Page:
Businesses, tourism industry respond to Religious Accommodation Act

Businesses, tourism industry respond to Religious Accommodation Act

HATTIESBURG, MS (WDAM) - Several state governments banned state-sponsored travel to Mississippi after Gov. Phil Bryant signed the Religious Accommodation Act, and now Mississippi tourism and economic development groups are deciding how to respond to the law and if it will impact their industries.

"Mississippi welcomes all visitors to our great state," Visit Mississippi said in a statement. "The state is widely known for its cultural, recreational and entertainment offerings. Everyone is invited to come and experience Mississippi for themselves."

The Mississippi Tourism Association said in its statement it is already receiving trip cancellations because of House Bill 1523, but also emphasized that all people are welcome in Mississippi.

"The Mississippi Tourism Association recognizes that the intent of House Bill 1523 is to protect individuals and businesses from being forced to act against their own conscience. Our members statewide are reporting calls, emails and social media posts from people canceling or postponing trips to Mississippi due to national media reporting on this new law. Many of these tourists are known to our members personally because they are repeat guests, that have visited our state before, loved it, and have become regular visitors.

The Mississippi Tourism Association's 2016 tourism guide features Mississippi native and openly gay broadcast journalist Robin Roberts on its cover.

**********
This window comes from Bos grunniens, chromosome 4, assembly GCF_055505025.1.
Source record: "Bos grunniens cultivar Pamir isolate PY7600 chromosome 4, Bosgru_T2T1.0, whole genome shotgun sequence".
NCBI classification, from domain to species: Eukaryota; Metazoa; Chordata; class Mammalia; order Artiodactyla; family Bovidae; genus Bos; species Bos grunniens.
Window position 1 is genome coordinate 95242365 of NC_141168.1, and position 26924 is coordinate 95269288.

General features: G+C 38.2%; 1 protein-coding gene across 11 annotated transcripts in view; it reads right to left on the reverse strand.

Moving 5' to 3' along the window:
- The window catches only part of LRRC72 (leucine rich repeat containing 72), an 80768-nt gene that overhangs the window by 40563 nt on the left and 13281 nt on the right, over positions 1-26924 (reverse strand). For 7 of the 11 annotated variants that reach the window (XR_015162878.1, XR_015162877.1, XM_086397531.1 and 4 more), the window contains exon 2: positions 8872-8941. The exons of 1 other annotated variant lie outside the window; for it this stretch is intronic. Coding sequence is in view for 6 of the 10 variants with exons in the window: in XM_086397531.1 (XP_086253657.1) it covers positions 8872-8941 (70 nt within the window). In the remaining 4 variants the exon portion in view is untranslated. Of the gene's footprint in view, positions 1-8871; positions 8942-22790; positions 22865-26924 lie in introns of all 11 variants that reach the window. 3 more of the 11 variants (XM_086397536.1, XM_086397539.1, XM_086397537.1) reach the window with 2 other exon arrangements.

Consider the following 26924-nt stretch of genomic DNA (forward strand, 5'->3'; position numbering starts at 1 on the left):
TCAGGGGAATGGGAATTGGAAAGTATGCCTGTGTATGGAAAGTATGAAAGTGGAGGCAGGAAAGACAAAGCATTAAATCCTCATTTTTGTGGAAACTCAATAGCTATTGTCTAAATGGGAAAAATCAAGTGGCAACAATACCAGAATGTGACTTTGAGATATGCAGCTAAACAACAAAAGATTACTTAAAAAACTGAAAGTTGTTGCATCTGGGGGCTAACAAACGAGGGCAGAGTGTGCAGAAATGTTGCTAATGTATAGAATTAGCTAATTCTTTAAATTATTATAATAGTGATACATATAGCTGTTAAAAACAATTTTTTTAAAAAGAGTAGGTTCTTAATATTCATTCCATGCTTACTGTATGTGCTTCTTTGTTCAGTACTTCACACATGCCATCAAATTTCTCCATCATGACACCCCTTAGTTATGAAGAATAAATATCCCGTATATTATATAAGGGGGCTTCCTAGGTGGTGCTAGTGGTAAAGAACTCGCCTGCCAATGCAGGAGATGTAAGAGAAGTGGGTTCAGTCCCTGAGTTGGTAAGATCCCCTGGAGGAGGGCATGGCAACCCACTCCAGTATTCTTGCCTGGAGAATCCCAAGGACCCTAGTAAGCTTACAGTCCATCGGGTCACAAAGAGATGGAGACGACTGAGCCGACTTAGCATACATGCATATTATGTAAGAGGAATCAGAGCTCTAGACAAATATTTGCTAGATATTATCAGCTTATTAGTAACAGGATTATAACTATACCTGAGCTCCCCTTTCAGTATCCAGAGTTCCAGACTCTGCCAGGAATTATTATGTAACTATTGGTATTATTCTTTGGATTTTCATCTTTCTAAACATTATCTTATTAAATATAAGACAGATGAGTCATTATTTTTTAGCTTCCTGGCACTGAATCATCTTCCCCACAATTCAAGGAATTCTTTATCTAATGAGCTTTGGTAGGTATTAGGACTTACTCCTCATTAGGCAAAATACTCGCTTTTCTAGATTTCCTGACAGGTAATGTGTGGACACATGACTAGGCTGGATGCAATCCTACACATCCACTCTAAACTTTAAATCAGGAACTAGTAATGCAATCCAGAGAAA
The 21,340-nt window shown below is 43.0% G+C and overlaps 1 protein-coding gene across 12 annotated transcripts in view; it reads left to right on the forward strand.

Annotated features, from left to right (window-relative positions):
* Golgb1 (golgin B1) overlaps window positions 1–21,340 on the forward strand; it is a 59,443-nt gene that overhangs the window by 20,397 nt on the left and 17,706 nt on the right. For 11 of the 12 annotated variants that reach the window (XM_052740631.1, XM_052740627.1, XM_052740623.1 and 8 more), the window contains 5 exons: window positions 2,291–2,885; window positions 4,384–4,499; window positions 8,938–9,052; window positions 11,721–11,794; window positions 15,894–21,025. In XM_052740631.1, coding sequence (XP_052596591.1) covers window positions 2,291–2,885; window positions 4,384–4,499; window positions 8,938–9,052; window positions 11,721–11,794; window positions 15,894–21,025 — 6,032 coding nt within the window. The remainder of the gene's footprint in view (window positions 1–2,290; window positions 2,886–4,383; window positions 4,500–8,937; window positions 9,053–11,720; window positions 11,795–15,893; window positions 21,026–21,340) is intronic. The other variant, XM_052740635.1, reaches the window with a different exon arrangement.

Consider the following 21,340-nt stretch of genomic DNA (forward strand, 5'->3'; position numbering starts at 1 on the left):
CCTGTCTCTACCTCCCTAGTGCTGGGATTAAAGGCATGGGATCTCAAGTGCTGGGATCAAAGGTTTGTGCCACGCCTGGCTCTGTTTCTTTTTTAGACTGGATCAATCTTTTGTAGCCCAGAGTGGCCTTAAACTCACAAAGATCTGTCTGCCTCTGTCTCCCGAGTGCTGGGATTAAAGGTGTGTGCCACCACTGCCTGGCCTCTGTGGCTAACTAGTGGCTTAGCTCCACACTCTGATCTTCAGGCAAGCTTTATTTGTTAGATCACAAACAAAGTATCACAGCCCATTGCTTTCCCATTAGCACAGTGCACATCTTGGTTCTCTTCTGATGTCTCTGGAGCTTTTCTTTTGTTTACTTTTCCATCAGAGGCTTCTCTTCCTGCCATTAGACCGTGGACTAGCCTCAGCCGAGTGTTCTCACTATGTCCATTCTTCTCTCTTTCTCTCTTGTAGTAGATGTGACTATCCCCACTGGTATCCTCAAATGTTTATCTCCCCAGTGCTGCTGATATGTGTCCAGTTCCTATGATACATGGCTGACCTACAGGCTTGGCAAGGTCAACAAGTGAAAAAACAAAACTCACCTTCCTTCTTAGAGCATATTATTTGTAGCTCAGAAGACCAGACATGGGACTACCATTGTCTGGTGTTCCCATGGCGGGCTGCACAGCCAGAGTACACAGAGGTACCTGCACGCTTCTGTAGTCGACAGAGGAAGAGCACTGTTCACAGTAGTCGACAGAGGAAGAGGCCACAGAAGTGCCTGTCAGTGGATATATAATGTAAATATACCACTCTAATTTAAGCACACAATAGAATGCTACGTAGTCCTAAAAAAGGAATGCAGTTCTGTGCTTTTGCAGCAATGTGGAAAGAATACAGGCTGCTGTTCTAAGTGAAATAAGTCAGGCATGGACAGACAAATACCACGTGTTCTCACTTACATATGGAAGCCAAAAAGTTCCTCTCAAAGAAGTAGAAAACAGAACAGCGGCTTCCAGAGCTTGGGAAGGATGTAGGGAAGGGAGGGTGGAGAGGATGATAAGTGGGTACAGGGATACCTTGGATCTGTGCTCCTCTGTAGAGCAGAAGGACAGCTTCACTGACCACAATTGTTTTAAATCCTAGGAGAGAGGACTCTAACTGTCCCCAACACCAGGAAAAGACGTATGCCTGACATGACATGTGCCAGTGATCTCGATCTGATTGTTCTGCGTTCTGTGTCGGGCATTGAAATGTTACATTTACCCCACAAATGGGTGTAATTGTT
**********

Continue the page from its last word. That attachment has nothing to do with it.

Hattiesburg's Area Development Partnership's Executive Vice President Valencia Williamson said she doesn't t think the law will be a deterrent for businesses looking to locate in Hattiesburg.

"Absolutely not," she said. "Greater Hattiesburg is a great place to do business. We're open for business. We're certainly always out recruiting companies into the community. I say it all the time, Chad says it all the time in our team. ADP does a great job at this. We've got a great product here in Hattiesburg. We should be really proud of the community that we have. We have a very strong business community. It's steeped in healthcare, education, military. We couldn't ask for a better partnership with our public sector and our private sector, so we're certainly glad to do business here in Hattiesburg and welcome any new companies."

On Friday however, executives from 10 major companies, including GE, The Coca-Cola Company, Choice Hotels International, Inc.and PepsiCo, partnered with the Human Rights Campaign to send a letter to Gov. Bryant, Lt. Gov. Tate Reeves and house Speaker Phillip Gunn asking them to repeal the law.

Dear Governor Bryant, Lieutenant Governor Reeves & Speaker Gunn: